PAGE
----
OSAKA – Kansai Electric Power Co.’s Takahama No. 4 reactor in Fukui Prefecture on Friday became the nation’s fourth to be restarted since 2012 and the first to burn MOX, a mixed-oxide fuel that contains plutonium.
In a statement released Friday afternoon, Kepco President Makoto Yagi said safety would remain the top priority and that the utility would continue to promote safety standards beyond what was legally required.
The startup came nearly a week after a radioactive water leak was discovered at the reactor’s auxiliary building on Feb. 20. Kepco halted restart preparations while it repaired the leak, saying it did not pose a danger to the environment.
The utility said earlier this week the leak was caused by a loose pipe valve and could be repaired without affecting the restart schedule, which called for rebooting the unit by the end of this month.
Under Kepco’s schedule for the restart process, the No. 4 reactor is expected to start generating electricity by Monday afternoon and reach full power a few days later. Once the Nuclear Regulation Authority gives final approval, and assuming there are no last-minute technical problems, the plan is to have it back online and selling electricity from late March, just before the end of fiscal 2015.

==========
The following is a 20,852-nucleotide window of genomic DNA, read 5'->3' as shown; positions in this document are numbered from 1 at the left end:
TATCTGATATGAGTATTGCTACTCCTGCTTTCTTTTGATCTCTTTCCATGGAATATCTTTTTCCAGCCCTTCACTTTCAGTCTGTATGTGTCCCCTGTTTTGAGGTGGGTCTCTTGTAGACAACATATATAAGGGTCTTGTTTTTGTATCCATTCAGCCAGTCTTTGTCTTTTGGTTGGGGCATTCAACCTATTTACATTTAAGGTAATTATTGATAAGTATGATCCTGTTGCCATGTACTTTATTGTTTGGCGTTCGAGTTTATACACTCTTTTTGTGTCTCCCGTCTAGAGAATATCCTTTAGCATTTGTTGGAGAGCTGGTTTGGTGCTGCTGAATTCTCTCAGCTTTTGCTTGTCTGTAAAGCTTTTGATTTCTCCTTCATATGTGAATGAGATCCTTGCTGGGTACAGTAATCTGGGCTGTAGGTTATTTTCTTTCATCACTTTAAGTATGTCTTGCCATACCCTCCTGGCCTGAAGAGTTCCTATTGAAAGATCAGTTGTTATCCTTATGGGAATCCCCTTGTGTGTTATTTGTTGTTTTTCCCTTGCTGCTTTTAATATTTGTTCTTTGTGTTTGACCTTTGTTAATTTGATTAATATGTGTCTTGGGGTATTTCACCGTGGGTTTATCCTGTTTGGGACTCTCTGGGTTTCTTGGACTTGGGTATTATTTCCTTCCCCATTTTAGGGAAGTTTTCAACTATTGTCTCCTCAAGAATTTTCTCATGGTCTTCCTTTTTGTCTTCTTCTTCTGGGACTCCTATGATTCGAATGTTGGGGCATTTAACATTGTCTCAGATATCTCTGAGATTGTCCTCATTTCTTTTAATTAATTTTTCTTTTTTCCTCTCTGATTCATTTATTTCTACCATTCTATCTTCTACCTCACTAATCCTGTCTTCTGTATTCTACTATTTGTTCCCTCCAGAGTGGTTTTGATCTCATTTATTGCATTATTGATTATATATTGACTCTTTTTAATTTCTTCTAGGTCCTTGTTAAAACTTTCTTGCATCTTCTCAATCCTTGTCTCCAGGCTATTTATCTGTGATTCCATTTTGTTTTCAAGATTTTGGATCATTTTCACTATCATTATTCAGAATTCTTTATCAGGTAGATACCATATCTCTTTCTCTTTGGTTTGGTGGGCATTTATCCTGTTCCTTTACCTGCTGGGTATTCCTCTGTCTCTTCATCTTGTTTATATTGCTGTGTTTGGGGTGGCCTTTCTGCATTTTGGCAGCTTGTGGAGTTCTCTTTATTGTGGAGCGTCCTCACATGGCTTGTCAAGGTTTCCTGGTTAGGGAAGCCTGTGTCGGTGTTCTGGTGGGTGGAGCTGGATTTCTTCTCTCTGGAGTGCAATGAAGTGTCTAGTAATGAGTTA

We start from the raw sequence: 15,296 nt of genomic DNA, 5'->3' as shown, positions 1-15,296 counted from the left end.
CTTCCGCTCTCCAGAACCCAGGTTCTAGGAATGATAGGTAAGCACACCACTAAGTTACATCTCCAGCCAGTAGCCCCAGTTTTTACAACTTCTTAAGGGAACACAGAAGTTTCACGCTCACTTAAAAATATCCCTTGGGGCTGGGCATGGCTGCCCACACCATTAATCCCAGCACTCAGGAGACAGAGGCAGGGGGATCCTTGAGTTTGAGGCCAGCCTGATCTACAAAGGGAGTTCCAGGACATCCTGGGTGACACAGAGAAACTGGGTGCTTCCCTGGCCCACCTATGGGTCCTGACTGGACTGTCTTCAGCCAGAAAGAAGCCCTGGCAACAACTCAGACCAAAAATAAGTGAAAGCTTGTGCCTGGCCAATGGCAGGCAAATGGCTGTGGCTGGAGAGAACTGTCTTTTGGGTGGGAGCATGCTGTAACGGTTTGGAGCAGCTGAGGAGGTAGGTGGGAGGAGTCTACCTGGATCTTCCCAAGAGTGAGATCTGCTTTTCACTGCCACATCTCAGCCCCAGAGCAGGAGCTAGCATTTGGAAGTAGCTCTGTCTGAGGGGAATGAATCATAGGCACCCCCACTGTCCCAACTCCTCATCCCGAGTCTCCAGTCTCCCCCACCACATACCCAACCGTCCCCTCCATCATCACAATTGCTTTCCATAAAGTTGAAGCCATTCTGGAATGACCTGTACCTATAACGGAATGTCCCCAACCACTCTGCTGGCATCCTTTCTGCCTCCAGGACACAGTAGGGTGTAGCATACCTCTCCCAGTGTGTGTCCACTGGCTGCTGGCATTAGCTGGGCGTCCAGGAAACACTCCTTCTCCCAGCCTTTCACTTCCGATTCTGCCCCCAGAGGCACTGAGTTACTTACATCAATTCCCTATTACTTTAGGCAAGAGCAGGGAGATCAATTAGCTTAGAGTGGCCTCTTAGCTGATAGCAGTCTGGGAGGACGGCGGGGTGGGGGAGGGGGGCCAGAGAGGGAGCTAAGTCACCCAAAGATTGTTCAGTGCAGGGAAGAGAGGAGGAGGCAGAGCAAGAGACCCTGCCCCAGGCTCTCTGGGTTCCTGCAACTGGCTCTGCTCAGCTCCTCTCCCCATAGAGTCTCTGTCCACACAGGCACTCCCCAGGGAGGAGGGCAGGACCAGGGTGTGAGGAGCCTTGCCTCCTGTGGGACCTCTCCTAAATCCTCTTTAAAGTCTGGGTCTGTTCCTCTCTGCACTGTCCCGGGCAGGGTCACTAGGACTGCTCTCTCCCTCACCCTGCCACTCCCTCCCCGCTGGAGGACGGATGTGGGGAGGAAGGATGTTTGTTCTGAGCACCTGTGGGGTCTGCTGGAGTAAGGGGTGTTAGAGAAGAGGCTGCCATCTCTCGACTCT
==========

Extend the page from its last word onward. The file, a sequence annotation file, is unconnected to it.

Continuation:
The restart of Takahama No. 4 comes about a month after the nuclear power plant’s No. 3 reactor was restarted. Along with two reactors at Kyushu Electric’s Sendai plant, which went back online last August, they comprise the four reactors that have been restarted since beefed-up nuclear safety standards took effect in 2012.
In addition to No. 3 and No. 4, which are at least 30 years old, Kepco also wants to restart Takahama Nos. 1 and 2, both of which are over 40. It hopes to run them for up to two decades. Despite concerns about the increased probability of accidents at the aged plants, their restart moved a step closer to reality on Wednesday, when the NRA said additional safety systems Kepco installed to extend the reactors’ life spans met its standards.
The next step will be soliciting public comment, and then further permission from the NRA is required for what would be the first-ever extensions in Japan of reactors over 40 years old.
Before that happens, Kepco will seek final permission from the mayor of Takahama and the governor of Fukui Prefecture for the restart, which could be a lengthy process. The utility may also find itself forced to deal with public and political concerns in surrounding Kansai prefectures like Shiga and Kyoto, where safety concerns about the aged reactors are strong.
In a time of both misinformation and too much information, quality journalism is more crucial than ever.
By subscribing, you can help us get the story right.